201199 Health and safety of Connecticut early care and education programs: An analysis of licensors' reports of unannounced inspections

Wednesday, November 11, 2009: 11:00 AM

Angela A. Crowley, PhD, APRN, PNP , School of Nursing, Yale University, New Haven, CT
Marjorie S. Rosenthal, MD, MPH , School of Medicine, Yale University, New Haven, CT
Attendance in out-of-home child care is a necessity for most children and poses both risks and benefits.The US DHHS, Maternal Child Health Bureau in partnership with APHA and AAP have supported multiple initiatives to promote access to healthy, safe, and developmentally appropriate child care programs. While most states conduct unannounced licensors' inspections of child care programs to monitor compliance with regulations to reduce the risk of harm to children, few report findings in aggregate form or utilize the data for planning to improve child care quality. The purpose of this study was to identify the frequency of compliance with regulations as determined by unannounced, random inspections of child care centers and the influence of NAEYC accreditation, source of funding, and access to health consultation on compliance. The study sample (N=676) included all routine, biannual inspections of Connecticut child care centers between 2006-2008. Findings revealed that the most frequent violations of compliance were reported in the categories of: 1) Safety (playground hazards 48.4% of sites, indoor hazards 38.2%, maximum hot water temperature 33.9%,), 2) Health records (staff health records 36.2%, child health records 21.6%), 3) Medication administration written order 27.4%, labeled container 15.5%, trained person 14.1%). Though medication administration compliance ranked lower than some items, risk of errors poses a significant threat to child health. Increased frequency of compliance was associated with accreditation, source of funding, and a trained child care health consultant. Implications for designing a state monitoring system and efforts to promote child care quality will be discussed.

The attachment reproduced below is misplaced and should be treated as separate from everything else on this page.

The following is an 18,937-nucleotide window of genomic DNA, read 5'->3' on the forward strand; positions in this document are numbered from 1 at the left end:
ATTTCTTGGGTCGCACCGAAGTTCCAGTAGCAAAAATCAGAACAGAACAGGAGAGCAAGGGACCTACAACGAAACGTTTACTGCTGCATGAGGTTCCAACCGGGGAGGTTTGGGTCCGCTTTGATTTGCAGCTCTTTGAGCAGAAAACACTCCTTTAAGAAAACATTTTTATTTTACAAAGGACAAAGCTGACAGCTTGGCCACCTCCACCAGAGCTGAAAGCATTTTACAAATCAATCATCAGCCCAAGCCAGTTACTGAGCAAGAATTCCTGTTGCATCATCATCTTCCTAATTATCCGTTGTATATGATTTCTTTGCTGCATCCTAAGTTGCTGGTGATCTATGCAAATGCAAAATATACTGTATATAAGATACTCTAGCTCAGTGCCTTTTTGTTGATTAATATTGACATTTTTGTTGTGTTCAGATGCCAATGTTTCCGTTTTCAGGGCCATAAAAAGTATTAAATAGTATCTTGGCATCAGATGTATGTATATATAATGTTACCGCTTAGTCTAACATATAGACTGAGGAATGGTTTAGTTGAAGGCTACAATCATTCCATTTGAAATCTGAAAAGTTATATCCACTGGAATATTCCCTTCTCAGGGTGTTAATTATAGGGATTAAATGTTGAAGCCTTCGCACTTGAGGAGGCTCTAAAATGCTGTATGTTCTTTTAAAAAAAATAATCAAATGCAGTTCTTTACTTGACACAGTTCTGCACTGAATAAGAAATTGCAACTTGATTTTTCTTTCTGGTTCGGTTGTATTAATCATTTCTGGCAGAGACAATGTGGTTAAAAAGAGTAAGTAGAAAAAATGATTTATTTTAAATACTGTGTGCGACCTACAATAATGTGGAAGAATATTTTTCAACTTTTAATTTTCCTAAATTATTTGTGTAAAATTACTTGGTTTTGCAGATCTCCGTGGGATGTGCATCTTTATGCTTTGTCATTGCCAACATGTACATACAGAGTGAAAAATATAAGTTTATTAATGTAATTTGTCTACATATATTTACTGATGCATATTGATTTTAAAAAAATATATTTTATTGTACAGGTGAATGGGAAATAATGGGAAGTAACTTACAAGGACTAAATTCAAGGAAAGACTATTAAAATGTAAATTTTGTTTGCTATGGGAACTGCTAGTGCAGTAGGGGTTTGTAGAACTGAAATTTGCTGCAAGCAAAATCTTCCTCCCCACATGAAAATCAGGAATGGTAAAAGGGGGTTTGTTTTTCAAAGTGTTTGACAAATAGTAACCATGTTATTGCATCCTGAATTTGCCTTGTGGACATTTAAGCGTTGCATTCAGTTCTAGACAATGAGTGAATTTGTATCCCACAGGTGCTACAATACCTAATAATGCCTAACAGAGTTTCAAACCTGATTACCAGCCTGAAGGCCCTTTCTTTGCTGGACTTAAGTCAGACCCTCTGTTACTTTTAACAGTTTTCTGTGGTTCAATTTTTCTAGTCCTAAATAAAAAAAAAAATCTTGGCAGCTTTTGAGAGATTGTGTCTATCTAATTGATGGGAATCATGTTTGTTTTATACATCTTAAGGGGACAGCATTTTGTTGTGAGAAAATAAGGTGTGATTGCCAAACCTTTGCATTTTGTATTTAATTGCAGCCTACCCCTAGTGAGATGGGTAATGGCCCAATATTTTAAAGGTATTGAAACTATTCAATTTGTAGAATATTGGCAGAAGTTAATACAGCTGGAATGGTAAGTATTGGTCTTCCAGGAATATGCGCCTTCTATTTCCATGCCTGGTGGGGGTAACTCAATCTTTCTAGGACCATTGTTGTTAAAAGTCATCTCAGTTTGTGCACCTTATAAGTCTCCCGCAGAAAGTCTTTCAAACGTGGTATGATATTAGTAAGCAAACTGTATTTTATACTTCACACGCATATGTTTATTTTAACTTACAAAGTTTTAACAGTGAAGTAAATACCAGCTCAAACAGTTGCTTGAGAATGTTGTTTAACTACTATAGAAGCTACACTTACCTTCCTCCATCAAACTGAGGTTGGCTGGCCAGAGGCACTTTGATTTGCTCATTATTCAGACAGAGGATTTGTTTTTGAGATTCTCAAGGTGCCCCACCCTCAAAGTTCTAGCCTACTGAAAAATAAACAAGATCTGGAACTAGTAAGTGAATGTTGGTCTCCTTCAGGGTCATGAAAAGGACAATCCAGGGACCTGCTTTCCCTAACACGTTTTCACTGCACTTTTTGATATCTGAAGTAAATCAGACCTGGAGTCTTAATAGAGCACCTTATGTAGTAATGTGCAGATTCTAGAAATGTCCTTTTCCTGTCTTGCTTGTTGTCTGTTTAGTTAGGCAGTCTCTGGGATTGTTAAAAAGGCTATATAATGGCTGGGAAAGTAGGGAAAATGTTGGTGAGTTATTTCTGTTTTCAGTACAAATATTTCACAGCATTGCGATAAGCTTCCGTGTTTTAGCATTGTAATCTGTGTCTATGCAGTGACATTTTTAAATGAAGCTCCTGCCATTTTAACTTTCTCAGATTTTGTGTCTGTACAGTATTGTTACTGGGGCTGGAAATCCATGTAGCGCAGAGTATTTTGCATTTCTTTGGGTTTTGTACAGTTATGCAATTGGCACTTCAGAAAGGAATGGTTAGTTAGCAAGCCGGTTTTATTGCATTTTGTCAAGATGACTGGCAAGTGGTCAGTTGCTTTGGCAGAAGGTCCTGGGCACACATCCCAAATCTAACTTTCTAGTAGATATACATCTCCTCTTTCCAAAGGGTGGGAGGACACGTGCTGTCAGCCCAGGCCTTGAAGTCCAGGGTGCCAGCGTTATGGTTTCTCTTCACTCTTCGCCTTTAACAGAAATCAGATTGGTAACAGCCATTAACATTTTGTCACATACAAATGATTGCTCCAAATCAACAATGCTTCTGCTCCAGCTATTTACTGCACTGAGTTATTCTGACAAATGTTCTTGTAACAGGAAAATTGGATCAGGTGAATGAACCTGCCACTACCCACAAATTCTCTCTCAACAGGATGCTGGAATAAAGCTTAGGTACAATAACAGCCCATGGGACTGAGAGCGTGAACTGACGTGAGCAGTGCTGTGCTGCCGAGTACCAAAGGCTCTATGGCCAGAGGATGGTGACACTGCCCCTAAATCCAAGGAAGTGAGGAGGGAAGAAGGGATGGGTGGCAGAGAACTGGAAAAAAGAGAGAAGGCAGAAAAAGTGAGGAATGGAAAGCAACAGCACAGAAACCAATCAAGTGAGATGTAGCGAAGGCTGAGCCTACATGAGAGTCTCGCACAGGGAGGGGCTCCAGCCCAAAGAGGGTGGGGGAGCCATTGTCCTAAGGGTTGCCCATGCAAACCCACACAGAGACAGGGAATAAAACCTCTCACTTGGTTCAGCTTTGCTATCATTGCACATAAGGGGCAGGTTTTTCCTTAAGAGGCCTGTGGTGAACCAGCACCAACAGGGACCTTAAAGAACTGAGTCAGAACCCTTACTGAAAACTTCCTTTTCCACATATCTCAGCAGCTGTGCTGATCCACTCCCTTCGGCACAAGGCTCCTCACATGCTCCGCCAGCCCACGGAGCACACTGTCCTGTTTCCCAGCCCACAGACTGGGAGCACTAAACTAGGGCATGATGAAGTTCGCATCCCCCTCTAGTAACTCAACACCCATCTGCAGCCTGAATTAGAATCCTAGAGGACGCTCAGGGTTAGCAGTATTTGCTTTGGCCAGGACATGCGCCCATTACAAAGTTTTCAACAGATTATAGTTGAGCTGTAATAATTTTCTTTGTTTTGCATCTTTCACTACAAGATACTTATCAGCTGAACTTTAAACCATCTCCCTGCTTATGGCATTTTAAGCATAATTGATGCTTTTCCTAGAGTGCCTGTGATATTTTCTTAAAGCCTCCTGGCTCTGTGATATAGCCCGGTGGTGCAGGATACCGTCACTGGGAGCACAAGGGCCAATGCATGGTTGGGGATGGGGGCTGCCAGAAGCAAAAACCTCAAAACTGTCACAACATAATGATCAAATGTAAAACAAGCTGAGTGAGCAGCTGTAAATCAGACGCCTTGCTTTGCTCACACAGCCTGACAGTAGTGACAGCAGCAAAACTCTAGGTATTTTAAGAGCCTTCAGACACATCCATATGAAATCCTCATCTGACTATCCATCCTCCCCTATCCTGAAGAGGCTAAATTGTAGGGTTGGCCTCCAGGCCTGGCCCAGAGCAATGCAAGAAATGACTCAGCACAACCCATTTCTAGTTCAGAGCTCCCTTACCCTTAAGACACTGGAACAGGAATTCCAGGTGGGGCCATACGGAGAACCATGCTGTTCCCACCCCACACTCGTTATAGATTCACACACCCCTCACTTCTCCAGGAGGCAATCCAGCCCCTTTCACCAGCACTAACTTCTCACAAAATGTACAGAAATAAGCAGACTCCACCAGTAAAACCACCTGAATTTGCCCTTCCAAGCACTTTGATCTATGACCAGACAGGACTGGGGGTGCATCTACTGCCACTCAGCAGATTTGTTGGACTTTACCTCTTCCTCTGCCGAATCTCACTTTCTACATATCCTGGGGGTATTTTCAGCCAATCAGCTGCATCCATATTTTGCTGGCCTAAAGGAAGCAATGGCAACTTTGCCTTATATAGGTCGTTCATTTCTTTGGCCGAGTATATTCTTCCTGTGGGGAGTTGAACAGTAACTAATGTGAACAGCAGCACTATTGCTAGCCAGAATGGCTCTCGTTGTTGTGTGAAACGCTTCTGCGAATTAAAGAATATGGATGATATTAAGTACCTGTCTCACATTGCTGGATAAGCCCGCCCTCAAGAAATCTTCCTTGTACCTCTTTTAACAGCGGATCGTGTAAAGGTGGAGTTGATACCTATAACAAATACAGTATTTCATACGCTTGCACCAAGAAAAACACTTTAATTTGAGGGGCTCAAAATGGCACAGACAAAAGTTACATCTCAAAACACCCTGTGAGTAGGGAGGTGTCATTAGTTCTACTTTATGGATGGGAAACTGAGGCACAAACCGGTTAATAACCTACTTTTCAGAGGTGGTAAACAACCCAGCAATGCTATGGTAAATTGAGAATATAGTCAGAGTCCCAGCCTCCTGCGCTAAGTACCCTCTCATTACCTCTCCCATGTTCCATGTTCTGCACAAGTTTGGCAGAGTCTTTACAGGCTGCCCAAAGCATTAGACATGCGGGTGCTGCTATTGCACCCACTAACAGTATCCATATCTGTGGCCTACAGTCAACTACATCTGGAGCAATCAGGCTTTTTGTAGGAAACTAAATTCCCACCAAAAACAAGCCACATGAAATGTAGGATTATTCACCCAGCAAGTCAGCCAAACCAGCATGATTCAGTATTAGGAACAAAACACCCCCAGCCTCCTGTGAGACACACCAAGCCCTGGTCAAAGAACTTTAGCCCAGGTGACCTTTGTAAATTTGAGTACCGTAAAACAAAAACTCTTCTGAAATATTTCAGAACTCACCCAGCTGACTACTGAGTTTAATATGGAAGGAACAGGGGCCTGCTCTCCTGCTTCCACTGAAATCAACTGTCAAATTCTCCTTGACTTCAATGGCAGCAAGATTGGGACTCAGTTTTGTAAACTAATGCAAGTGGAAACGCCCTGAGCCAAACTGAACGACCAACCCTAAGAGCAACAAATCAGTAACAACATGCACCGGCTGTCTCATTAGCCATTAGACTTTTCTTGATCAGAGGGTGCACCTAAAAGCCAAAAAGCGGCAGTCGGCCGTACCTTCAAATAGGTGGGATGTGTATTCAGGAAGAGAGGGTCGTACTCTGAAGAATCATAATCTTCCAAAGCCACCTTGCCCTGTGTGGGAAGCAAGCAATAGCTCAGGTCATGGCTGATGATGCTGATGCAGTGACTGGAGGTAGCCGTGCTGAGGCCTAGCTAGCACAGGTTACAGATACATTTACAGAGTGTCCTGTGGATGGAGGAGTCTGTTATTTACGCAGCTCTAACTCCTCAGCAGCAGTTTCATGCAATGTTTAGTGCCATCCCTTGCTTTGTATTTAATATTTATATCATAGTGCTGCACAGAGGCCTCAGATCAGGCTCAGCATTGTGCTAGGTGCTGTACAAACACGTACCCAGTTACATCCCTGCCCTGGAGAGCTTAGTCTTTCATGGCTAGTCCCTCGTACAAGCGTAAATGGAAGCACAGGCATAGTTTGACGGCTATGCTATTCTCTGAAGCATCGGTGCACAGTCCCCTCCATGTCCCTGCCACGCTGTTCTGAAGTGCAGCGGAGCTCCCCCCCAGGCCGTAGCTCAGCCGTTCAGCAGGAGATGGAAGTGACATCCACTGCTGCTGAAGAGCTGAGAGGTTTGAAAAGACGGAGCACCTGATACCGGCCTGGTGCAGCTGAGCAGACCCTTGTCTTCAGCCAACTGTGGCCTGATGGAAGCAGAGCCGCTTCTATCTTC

Learning Objectives:
1.Describe how unannounced child care center inspection reports can inform the status of and strategic planning for child care health and safety. 2.Explain how a state system utilizing unannounced inspection reports could be designed for monitoring child care health and safety.

Keywords: Child Care, Research

Presenting author's disclosure statement:

Qualified on the content I am responsible for because: I am on faculty at Yale University School of Nursing. I have engaged in research related to child care/ early care and education health and safety for 20 years
Any relevant financial relationships? No

I agree to comply with the American Public Health Association Conflict of Interest and Commercial Support Guidelines, and to disclose to the participants any off-label or experimental uses of a commercial product or service discussed in my presentation.